Bulletin - 22-05-23
“Who are these that fly along like clouds, like doves to their nests?” Isaiah 60:8
Dear Colleagues and Friends,
I must admit to being a nervous flyer. I have sweaty palms, I check my seatbelt more than once to ensure it is fastened and I actually do read the safety guidance from cover to cover. As I wait in a departure lounge and look at the huge aeroplanes sitting on the runway being loaded with suitcases, cargo and 500 people, I fail to comprehend how they ever get off the ground. I know there are clever scientists and engineers who will be able to explain this to me but I just look at aeroplanes in awe and wonder.
In Lincolnshire, we are regularly treated to the amazing spectacle of the Red Arrows. They are a symbol of national pride and are always at the centre of significant national events such as the flight over Buckingham Palace for the King’s coronation. The question in my mind is ‘how do they do it?’ We of course know that to fly in an aerobatic display team, it takes a dedicated, skilled and talented group of people to produce the air show. There are engineers, pilots, technicians, ground staff and many more people working collaboratively with huge determination to create the amazing displays of planes flying at speed in a unified direction with great precision and agility.
Last week, I watched a Lancaster bomber fly over the fields of Lincolnshire to mark the 80th anniversary of the Dambuster raid. I looked at the old aircraft in awe and wondered how ever did the 19 Lancasters of 617 Squadron accomplish such a difficult mission after they took off from RAF Scampton heading for the Ruhr, the heart of the German industrial complex.
We know the pilots, engineers and all those involved in getting the planes successfully off the ground were an extraordinarily brave and professional group of people who accomplished astonishing things.
There was also, of course, the scientist, Barnes Wallis, who invented the bouncing bomb after testing the principle of catapulting marbles across a tin bath in his garden. The success of the mission was attributed to the persistence, courage, creativity, resilience and belief of a team of people working as a team. In a time of real distress and challenge, there was a shared vision and a clear goal for all involved. We saw the same more recently, when planes were sent to Sudan to return people safely home from a place of confusion and chaos. War, conflict, exile, distress – these were all experienced by God’s people in their time of exile. The prophet Isaiah spoke into this situation, reminding them that their trust in the One who seeks the good of all connected them, strengthened them and gave them a shared purpose:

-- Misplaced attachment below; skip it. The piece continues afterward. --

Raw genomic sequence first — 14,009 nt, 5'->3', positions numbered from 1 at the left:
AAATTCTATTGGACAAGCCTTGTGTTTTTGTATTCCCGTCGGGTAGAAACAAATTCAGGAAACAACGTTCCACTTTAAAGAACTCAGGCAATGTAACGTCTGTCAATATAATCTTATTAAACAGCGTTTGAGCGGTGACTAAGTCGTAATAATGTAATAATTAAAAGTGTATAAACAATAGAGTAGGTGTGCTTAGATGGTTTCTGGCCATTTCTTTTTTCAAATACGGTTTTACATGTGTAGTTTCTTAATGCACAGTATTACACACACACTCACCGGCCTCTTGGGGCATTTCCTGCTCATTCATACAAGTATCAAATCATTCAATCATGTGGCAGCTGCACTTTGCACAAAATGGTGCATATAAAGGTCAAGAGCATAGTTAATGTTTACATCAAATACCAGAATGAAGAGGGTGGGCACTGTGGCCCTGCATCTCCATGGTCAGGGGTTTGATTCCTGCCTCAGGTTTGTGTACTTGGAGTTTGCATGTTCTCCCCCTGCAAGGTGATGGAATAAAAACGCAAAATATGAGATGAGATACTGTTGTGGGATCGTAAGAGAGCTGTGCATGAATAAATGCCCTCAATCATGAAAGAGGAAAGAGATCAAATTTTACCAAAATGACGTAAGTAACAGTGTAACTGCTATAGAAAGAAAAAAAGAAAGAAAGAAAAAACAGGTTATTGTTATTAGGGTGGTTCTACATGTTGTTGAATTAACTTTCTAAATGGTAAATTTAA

31 But they that wait upon the Lord shall renew their strength; they shall mount up with wings as eagles; they shall run, and not be weary; and they shall walk, and not faint.
(Isaiah 40: 31)
In education, it can sometimes seem that we have insurmountable challenges. We may ask ourselves as school leaders, how do we ensure success in a climate when there are barriers that seem as high as mountains? There are funding challenges, there are pressures of inspection and there may be staffing issues in school.
How do we fly our schools over these mountains and through the thick cloud?
We can take inspiration from the aviation teams behind the Red Arrows, the Dambusters and those sent to help all in distress today.
In our schools throughout the diocese, we have dedicated people who are talented, skilled, hardworking, courageous, determined and resilient. It is really important that as a group of people with these qualities, we work together. The success of a school is not just down to the headteacher, just like the success of an air show, Dambuster raid or rescue mission was not just down to pilot. The pilots and the headteachers need a team of people with them. The greater the strength and unity in the team, the higher the mountain and the thicker the cloud we can deal with.
In our schools with Christian foundations, we can also seek God’s guidance, wisdom and strength to help us navigate through rocky mountains.
13 I can do all things through [a]Christ who strengthens me (Philippians 4:13)
In an article from Eternity News (2013), a Christian airplane pilot, wrote,
‘In aviation, an aircraft captain is in charge of the aeroplane as it flies. [They are] responsible for the safe and efficient completion of the flight. [They] makes command decisions, diverts aircraft if there’s bad weather ahead. [They] encourage and mentor the co-pilots, training them up to be pilots on their own. [They] keep everyone down the back safe, and takes them to their destination. I’ve come to realise that God is the best aircraft captain that there is.’
We can and we do achieve great things in our schools. The level of our success for the future I believe is dependent the strength of teamwork and the clarity of our Christian vision. Please don’t hesitate to contact the diocesan education team when you’ve got a hill or a mountain to fly over.
Enjoy the rest over the half term.
Paul Thompson, Diocesan Director of Education